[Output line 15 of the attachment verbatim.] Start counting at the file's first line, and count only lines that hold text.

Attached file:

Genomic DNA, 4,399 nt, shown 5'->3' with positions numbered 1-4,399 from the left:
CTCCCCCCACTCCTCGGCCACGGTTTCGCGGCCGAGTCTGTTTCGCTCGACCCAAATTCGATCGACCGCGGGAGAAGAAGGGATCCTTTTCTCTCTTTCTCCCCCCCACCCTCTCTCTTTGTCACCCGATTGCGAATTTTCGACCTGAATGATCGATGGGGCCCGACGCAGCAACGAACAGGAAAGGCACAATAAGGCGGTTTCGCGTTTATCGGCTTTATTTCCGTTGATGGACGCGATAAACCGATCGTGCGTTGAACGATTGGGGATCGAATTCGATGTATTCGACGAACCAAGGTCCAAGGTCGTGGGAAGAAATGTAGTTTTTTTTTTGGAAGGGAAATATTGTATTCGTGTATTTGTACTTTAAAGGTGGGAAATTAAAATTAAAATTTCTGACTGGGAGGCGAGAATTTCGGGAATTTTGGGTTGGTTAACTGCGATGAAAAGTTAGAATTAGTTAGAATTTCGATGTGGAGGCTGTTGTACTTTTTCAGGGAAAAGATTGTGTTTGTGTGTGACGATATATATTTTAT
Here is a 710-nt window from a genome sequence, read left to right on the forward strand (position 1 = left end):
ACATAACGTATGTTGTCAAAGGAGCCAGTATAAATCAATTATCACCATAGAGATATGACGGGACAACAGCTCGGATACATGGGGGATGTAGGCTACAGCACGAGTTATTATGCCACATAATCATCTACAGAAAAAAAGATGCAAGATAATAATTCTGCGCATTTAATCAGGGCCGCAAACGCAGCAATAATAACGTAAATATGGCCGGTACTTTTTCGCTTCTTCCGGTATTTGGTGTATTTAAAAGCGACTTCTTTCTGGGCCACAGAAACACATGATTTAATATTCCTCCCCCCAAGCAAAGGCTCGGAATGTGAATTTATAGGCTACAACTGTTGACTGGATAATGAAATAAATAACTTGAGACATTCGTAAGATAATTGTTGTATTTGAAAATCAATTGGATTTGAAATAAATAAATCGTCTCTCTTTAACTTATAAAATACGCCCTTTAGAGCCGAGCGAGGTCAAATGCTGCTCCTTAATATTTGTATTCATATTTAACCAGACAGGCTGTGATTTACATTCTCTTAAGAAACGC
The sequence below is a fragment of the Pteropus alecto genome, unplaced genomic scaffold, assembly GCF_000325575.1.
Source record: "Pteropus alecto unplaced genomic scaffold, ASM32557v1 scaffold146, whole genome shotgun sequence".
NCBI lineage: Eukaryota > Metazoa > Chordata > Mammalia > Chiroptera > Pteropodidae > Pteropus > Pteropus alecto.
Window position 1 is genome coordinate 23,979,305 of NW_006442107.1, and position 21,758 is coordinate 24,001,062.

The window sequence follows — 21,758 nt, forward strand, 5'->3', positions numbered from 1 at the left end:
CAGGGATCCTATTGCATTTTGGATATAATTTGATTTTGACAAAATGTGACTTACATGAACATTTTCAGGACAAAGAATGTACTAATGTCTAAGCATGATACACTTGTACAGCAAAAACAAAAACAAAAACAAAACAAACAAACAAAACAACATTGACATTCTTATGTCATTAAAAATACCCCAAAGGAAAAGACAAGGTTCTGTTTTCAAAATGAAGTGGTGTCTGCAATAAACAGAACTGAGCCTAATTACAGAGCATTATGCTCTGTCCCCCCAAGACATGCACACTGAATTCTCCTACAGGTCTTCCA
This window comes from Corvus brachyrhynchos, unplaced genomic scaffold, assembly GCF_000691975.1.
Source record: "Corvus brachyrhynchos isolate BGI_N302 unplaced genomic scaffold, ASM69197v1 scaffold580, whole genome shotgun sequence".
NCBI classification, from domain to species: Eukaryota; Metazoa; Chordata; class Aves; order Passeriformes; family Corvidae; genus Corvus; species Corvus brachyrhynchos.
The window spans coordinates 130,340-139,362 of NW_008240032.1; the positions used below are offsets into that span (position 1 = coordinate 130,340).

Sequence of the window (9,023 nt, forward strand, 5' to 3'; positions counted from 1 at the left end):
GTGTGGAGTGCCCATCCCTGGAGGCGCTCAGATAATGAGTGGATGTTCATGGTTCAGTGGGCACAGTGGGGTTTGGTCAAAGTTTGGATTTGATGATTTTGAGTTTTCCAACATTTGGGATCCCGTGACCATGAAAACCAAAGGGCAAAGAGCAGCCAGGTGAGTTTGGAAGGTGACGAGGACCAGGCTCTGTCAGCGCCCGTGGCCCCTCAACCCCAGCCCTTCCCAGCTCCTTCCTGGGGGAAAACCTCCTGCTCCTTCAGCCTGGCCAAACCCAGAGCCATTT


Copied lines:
Sequence of the window (9,023 nt, forward strand, 5' to 3'; positions counted from 1 at the left end):